• Part Two: “Lawrie Fenton” thrillers by Frederick Annesley Michael Webster

    • 20220824 T3.4 LIT310 class presentation PDF

    • 20220824 T3.4 LIT310 class video

  7. 7
    • Part One: Thrillers written during the 1940s

    • Part Two: Looking Back: Later thrillers set in the 1940s

    • 20220831 T3.5 Online Resources Week 5

    • 20220831 T3.5 Brief history of the Secret Police of the Soviet Union

    • 20220831 T3.5 LIT310 Video

    • 20220831 T3.5 LIT310 Spies and Villains class PDF

  8. 8
    • Part One: 1950s: Spies and the Arms Race

    • Part Two: 1960s: The Berlin Wall, and spies, defectors and traitors

    • 20220907 T3.6 LIT310 Online Resources

    • 20220907 T3.6 LIT310 Readings

    • 20220907 T3.6 LIT310 Spies and Villains class PDF

    • 20220907 T3.6 LIT310 video

  9. 9
    • Part One: The 1970s: Germany, real spies, and spies in fiction

    • Part Two: Spy scandals and heroic Russians

    • 20220914 T3.7 LIT310 Readings

    • 20220914 T3.7 LIT310 video

    • 20220914 T3.7 LIT310 Spies and Villains class presentation PDF

  10. 10
    • Part One: The 1990s: The End of the Cold War

    • Part Two: Postscript: Themes

    • 20220921 T3. 8 LIT310 Spies and Villains Very Short List of Titles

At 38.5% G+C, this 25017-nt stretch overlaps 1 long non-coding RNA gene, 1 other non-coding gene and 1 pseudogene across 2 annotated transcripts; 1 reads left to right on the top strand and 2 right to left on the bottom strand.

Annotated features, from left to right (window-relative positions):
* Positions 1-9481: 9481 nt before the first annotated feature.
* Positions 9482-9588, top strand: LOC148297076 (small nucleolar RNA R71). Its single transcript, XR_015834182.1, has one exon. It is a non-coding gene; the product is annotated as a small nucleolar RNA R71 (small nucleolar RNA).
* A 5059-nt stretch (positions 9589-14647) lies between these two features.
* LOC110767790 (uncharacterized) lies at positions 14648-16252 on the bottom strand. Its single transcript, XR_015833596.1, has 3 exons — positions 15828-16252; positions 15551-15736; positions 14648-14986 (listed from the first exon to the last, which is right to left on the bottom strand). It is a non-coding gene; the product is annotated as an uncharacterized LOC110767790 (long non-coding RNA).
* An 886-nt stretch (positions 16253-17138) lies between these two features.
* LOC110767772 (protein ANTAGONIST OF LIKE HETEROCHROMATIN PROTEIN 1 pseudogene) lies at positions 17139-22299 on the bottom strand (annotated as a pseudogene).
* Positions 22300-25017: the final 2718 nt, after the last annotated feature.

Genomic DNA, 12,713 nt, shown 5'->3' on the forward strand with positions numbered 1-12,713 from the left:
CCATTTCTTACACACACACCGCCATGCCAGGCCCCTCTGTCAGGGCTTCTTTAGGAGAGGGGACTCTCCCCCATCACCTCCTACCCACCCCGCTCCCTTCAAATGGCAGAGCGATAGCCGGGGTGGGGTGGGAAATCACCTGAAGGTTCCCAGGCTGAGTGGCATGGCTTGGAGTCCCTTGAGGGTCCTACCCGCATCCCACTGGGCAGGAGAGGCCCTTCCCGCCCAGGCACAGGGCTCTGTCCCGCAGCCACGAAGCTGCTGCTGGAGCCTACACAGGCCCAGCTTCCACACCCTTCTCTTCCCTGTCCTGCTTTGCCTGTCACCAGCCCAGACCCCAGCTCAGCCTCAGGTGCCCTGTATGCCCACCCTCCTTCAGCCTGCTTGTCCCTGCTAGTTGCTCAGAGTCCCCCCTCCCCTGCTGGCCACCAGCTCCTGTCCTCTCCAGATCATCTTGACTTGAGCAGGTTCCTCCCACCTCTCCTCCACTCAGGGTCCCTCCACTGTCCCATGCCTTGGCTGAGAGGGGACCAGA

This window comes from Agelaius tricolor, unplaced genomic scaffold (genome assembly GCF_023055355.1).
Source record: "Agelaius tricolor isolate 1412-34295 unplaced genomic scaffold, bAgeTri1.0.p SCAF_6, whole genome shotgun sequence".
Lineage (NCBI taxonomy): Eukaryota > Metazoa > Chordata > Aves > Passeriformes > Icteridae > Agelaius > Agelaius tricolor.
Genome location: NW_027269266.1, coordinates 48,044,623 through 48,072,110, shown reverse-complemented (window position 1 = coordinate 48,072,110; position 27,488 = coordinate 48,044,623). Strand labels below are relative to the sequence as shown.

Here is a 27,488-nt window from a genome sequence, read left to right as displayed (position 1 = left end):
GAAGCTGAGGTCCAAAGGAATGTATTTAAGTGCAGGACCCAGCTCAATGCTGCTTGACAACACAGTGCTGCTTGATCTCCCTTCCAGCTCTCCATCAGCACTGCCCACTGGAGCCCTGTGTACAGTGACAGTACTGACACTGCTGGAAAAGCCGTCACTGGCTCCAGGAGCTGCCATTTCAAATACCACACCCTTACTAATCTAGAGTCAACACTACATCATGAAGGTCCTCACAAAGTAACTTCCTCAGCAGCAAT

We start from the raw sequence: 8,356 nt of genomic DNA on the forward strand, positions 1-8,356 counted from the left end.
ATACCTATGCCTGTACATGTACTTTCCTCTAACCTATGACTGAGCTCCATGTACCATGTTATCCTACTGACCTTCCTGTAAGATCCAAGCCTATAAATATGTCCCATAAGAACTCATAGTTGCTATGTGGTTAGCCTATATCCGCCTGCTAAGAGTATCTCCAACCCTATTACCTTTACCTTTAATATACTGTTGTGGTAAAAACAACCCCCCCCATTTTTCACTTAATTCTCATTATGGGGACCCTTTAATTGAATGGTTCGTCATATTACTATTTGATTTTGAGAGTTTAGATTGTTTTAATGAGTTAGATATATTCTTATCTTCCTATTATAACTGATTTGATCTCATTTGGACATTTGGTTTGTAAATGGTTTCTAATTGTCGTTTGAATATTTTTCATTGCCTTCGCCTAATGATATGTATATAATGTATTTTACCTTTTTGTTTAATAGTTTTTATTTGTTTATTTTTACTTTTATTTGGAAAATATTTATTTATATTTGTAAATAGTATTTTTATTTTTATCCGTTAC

• 20220921 T3.8 LIT310 Spies and Villains presentation PDF

    • 20220921 T3.8 Spies & Villains class video

Notes:

  • Detailed Syllabi are available at the start of each Term.

  • Any Term can be taken independently of the others, and there are no prerequisites for any of the Term courses.

  • This class has no assignments, quizzes, tests or exams.

  • Some preparation however is required for familiarising yourself with the short stories, myths and texts prior to each course session.

  • Sources for accessing and reading these are provided each week, either via PDF or web-based URL for on-line reading, downloading or printing at home.

  • You will not need to purchase any reading materials.

  • All classes encourage questions and group discussion.

  • PDF copies of each class presentation are emailed to all participants the next day so that you are free to focus on class content rather than taking notes. You are most welcome to come, sit back, relax, take part in and enjoy the discussions!

  • Course fees include a short tea/coffee/snack break in the middle of each session.

  • There are no refunds for missed class

Prerequisites:

  • There are no prerequisites for this course.

Upsells: